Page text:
FAN NEWS

Ask...The Question: Whatever Happened to Zatara?

Alex Jaffe

Alex Jaffe

Dec. 5, 2019

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Hello. I’m Alex Jaffe, better known in our Community as HubCityQuestion. My personal mission: to take on any question you have about the DC Universe -- no matter how granular, obscure, or strange -- and present you with an answer. As a faithful steward of the truth, I offer my time in this weekly column to address these inquiries. If you’d like to submit one of your own, you can stop by my office at any time in our lively Community to state your case, which I will address in turn to the best of my ability. All YOU need to do is ask… The Question.

 

 

FULL METAL JACKET

 

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Numbuh1Nerd asks:

 

“I’ve been rewatching Smallville, and there’s an awful lot of talk of all the metals ‘unlike anything on earth’ that Clark’s ship and all its accessories are made of. What exactly are the Kryptonian’s preferred building materials?”

 

The DC Universe abounds with fantastic minerals and materials. That fact is the very premise of 2017’s Dark Nights: Metal. But the lost planet of Krypton had a fantastic proprietary material all their own, one which they developed the ability to manipulate on a subatomic level. Young Kal-El’s rocket, the warships of ancient Krypton, and even the crystalline Fortress of Solitude are all made from the same material: Sunstone.

 

Sunstone is an extremely adaptable, nearly indestructible material which could be found exclusively on Krypton. First referred to as “sunstone” in 1966’s Action Comics #336, the name didn’t become commonplace until 40 years later, in the post-Infinite Crisis storyline “Superman: Up, Up, and Away!” That same year, Lex Luthor used a salvaged sunstone crystal in an attempt to grow his own continent in Superman Returns. The properties of sunstone were limited only by the imagination and ingenuity of its original programmers, the scientists of Krypton. Sunstone crystals could multiply from single shards into enormous structures, and contain vast libraries of data like an alien hard drive.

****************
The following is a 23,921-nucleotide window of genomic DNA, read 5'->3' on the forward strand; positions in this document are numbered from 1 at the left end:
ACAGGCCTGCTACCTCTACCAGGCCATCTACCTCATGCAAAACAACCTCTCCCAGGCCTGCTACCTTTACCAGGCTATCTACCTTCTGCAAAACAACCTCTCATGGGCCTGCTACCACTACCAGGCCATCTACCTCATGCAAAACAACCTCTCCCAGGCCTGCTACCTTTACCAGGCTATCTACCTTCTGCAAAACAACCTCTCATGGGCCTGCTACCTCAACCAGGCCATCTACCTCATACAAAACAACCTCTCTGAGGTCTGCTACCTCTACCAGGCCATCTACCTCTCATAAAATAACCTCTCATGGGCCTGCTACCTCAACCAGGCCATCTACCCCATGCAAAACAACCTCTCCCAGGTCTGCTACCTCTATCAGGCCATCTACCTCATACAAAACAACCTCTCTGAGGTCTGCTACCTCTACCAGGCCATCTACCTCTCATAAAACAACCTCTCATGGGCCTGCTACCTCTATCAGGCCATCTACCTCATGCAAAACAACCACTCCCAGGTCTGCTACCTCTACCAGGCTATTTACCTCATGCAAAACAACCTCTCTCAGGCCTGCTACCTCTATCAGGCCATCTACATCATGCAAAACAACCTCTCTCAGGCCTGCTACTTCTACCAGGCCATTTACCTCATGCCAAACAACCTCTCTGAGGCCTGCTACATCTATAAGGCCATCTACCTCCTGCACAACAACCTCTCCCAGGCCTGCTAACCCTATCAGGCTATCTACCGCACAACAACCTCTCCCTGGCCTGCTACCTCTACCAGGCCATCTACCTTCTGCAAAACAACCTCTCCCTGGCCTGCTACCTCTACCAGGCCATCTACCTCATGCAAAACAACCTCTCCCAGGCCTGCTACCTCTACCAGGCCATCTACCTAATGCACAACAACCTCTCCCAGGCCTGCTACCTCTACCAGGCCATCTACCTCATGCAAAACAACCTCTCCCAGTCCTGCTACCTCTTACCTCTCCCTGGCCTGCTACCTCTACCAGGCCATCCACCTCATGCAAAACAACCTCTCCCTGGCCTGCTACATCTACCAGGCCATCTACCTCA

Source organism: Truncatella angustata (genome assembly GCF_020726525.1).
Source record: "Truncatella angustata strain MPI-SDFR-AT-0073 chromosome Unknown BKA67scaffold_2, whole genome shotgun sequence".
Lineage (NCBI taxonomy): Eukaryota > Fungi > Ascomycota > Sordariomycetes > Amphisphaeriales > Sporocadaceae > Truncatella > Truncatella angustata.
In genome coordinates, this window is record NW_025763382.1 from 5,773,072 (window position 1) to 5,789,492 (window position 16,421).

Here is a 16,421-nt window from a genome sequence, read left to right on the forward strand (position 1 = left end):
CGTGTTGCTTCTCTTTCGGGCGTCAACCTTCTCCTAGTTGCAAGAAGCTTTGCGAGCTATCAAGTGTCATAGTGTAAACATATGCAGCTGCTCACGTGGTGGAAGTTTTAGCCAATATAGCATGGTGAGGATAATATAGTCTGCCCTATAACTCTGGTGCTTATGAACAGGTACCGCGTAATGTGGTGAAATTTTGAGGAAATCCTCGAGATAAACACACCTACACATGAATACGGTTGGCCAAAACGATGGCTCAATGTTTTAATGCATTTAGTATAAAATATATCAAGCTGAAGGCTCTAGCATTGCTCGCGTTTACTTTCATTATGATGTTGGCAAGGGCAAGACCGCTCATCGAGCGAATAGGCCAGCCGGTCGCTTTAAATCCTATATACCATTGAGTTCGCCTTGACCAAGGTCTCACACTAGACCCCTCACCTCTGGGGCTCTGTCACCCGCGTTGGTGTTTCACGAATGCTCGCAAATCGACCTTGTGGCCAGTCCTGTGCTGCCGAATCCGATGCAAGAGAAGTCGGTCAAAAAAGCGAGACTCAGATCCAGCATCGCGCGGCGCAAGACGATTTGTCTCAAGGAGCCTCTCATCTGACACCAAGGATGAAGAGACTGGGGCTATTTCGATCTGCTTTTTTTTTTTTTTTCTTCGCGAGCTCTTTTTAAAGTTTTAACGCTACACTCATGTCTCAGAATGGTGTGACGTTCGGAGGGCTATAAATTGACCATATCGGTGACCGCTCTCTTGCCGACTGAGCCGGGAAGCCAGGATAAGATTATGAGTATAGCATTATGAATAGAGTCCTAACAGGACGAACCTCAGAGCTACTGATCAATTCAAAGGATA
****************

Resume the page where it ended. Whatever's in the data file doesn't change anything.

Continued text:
Because the remnants of Krypton were irradiated into Kryptonite by its destruction, all extant sunstone in the universe is that which was exported off-world before the planet exploded, making it quite rare indeed. Furthermore, because unprocessed sunstone is so easily exploitable in the wrong hands, Superman maintains a standing policy of destroying whatever samples he finds on sight — only keeping a small reserve of it within the Fortress of Solitude itself.

 

 

DISAPPEARING ACT

 

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TheLastGL asks:

 

“Whatever happened to Zatara in the comics? How did Zatanna come to take his place?”

 

Zatara was one of DC’s premiere magical heroes throughout the Golden Age of Comics, appearing regularly in back-up stories in Action Comics and World’s Finest Comics from his 1938 debut in Action Comics #1, up until he was dropped from Action’s lineup in 1950, and then World’s Finest in 1951. During that time, Zatara functioned as a hero who mainly kept to himself, never really interacting too much with the rest of DC’s icons, so his absence went uncommented upon.